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Yesterday the Herald’s Simon Wilson reported that Skypath was in trouble.
The plan to build a cycling and walking path over the Auckland Harbour Bridge, popularly known as Skypath, has run into “significant and complex engineering issues”. The Herald understands the current design will be scrapped.
Other options are being considered but these are likely to involve substantial delays.
The original plan for Skypath by the Skypath Trust was to attach a lightweight structure underneath the southbound clip-on. The then new Labour government decided to take over the project and in 2019, Waka Kotahi announced a significantly upgraded design. They said they would build a 5m wide path with three 100m long terraced galleries which would great places for people to pause and take in the views.
This upgraded design would be achieved by attaching the new structure directly to the piers.
Early last year as part of the NZ Upgrade Programme the government then announced $360 million in funding for he Northern Pathway (both Skypath and Seapath) which would get a an off-road path as far as Esmonde Rd. They said construction was due to start in early 2021.
Wilson’s article is paywalled so I won’t share too much of it but other news sites have also since reported that the issue is likely to be with the piers.
Waka Kotahi’s director of regional relationships, Steve Mutton, has advised the advocacy group Bike Auckland that the Northern Pathway plan has “technical problems with how the pathway is supported”.
But here’s where things get a bit messy as I think Simon has incorrectly conflated some other recent discussions about the bridge. In particular the comments at the end of last month by Waka Kotahi at parliament’s Transport and Infrastructure Select Committee that the bridge can no longer be strengthened.
The not being able to add more steel comment is related to the interior of the clip-ons, not the piers themselves. As such, the issue is likely related to how the Skypath would connect to those piers. If this is the case it leaves the question, what to do about Skypath?
Simon presents three possible options
To me, the third option simply isn’t a valid one. Skypath is one of the most popular projects in Auckland and when combined with the likes of Light Rail, the failure on this project could have significant political ramifications for the government.
Meanwhile the fastest, easiest and cheapest, Option 1, appears to have been ruled out by the minister.
That leaves Option 2
The second option is to build a new structure, perhaps hard up against the existing bridge. This would require a completely new design, a new consenting process and a lot of money. A new bridge, even restricted to cycling and walking, would be expensive.
Wood said that wasn’t necessarily an issue. “Major assets will always require an investment and this Government is committed to a quality outcome for cycling and walking over the Waitematā harbour.”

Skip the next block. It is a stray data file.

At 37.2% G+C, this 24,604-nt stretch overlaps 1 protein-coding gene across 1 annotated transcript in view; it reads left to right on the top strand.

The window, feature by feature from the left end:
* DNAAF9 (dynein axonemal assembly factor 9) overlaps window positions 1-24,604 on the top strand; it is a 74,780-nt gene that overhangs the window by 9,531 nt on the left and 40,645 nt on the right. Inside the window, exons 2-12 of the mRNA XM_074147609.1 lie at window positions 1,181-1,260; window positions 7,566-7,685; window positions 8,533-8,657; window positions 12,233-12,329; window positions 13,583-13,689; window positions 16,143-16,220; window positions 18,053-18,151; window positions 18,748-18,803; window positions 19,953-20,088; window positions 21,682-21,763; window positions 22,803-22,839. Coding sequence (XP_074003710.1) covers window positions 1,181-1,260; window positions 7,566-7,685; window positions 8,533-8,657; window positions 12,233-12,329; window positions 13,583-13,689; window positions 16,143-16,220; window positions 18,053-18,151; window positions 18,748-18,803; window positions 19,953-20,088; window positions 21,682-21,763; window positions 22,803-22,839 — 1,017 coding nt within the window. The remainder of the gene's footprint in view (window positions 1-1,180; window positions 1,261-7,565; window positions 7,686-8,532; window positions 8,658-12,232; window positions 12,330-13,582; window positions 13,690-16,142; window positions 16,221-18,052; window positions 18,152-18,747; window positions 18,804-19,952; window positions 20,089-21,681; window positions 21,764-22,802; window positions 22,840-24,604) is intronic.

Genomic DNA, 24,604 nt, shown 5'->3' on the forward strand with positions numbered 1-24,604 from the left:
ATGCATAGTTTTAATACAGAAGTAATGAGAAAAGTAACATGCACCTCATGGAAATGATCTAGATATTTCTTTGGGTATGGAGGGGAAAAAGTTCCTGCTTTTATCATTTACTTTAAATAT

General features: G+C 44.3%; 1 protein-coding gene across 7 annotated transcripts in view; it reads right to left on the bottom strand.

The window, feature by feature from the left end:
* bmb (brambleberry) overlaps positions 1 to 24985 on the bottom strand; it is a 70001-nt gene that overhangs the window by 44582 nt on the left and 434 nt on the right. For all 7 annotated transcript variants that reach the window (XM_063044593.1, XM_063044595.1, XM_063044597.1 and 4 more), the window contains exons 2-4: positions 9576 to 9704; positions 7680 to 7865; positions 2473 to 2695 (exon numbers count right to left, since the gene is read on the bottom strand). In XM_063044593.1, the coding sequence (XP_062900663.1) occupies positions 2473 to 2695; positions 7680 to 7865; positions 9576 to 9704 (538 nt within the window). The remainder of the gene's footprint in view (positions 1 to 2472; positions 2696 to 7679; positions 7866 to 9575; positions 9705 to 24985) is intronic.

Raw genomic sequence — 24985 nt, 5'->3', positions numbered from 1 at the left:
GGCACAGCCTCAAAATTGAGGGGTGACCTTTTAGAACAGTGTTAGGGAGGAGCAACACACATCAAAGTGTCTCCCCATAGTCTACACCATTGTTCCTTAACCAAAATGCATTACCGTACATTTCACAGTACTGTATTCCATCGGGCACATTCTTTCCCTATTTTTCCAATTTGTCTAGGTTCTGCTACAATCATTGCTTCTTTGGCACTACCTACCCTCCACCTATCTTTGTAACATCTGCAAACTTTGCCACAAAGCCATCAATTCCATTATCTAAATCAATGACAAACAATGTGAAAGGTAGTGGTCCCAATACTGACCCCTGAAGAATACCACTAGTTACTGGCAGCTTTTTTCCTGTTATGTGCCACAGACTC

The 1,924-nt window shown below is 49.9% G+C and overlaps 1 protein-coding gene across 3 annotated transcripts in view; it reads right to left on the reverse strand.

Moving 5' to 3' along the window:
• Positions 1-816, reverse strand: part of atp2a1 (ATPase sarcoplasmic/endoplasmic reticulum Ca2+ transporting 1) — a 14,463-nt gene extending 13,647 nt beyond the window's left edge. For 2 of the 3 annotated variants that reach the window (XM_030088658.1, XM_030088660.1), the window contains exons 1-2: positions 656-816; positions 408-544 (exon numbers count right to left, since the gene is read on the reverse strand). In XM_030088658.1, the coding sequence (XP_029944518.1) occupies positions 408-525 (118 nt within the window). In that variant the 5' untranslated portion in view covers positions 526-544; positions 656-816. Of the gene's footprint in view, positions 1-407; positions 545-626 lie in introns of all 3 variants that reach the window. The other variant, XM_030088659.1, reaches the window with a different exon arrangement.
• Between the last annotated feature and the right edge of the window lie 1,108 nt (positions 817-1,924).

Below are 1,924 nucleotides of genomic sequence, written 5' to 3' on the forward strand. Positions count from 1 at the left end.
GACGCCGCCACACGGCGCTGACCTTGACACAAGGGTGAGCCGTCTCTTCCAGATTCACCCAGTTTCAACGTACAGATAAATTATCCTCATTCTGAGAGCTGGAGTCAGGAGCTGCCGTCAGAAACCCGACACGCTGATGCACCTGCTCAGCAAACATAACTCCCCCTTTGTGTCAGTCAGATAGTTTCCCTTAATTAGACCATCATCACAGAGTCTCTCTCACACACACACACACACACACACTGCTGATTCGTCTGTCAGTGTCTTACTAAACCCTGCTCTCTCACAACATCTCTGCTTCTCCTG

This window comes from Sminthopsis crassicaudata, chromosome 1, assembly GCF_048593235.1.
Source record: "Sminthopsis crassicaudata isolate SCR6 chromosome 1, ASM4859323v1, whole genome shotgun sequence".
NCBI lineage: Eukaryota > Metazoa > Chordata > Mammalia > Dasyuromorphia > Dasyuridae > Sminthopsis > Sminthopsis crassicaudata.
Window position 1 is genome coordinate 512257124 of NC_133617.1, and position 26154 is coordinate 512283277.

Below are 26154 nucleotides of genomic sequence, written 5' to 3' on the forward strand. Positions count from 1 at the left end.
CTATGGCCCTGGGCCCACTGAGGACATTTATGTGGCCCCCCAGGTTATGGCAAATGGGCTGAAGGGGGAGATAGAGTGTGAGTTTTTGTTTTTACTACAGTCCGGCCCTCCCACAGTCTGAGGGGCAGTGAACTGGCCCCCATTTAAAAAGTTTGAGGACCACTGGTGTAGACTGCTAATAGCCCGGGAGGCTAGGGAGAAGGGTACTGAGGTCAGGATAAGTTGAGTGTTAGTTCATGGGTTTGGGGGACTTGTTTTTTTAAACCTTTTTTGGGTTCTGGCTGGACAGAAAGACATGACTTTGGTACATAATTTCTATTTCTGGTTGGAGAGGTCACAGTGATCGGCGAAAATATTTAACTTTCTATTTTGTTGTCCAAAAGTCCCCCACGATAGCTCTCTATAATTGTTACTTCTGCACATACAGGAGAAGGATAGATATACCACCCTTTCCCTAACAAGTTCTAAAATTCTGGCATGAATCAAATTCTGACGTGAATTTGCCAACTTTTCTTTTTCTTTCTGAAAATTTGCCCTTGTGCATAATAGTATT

This appeared to be the option Wood favours.
Building a whole new bridge on new foundations is a likely to be a huge undertaking and would take years even just to get the consents. This would represent substantial delays to a project we needed decades ago. It would also open the door even wider to scrapping it outright – the National Party yesterday said it should be scrapped with the money put towards another road crossing – not that it would make much dent in the $10+ billion that is now expected to cost.
The work to date on an additional harbour crossing has confirmed the next priority, after enhancements to the busway is to build a rapid transit crossing. But if we’re going down the route of a new structure, perhaps we should also consider combining that with the rapid transit crossing we know we’ll need. This could be similar to the Tilikum Crossing in Portland which has space for light rail, buses as well as pedestrians and cyclists. A design like this would mean we could provide benefit to existing bus services until such time as we’re ready to extend light rail to the Shore. This obviously wouldn’t be cheap but would be far cheaper than road (or rail) tunnels.
Portland, Oregon: Tilikum Crossing bridge on Sep. 19, 2015, with Skoda streetcar 005 eastbound. Photo by Steve Morgan.
While we wait for this to happen, and as an additional incentive to get this build as soon as possible, we could also combine it with the Option 1 idea of taking a lane from the current bridge. Perhaps taking space off motorways until the Waka Kotahi engineers start delivering might finally focus their minds on delivery of this critical piece of infrastructure.
Some tweets from Transport Minister Michael Wood this morning
1/3 There has been a lot of speculation about Skypath over the past 24 hours & now the National Party is calling for it to be scrapped, consistent with their embedded hostility to multi-modal investment.
— Michael Wood (@michaelwoodnz) March 22, 2021
3/3 This work is well underway and it won’t be too long until we are able to confirm the way forward for this important project.
— Michael Wood (@michaelwoodnz) March 22, 2021
The post Where to next for Skypath? appeared first on Greater Auckland.
This article first appeared on www.greaterauckland.org.nz
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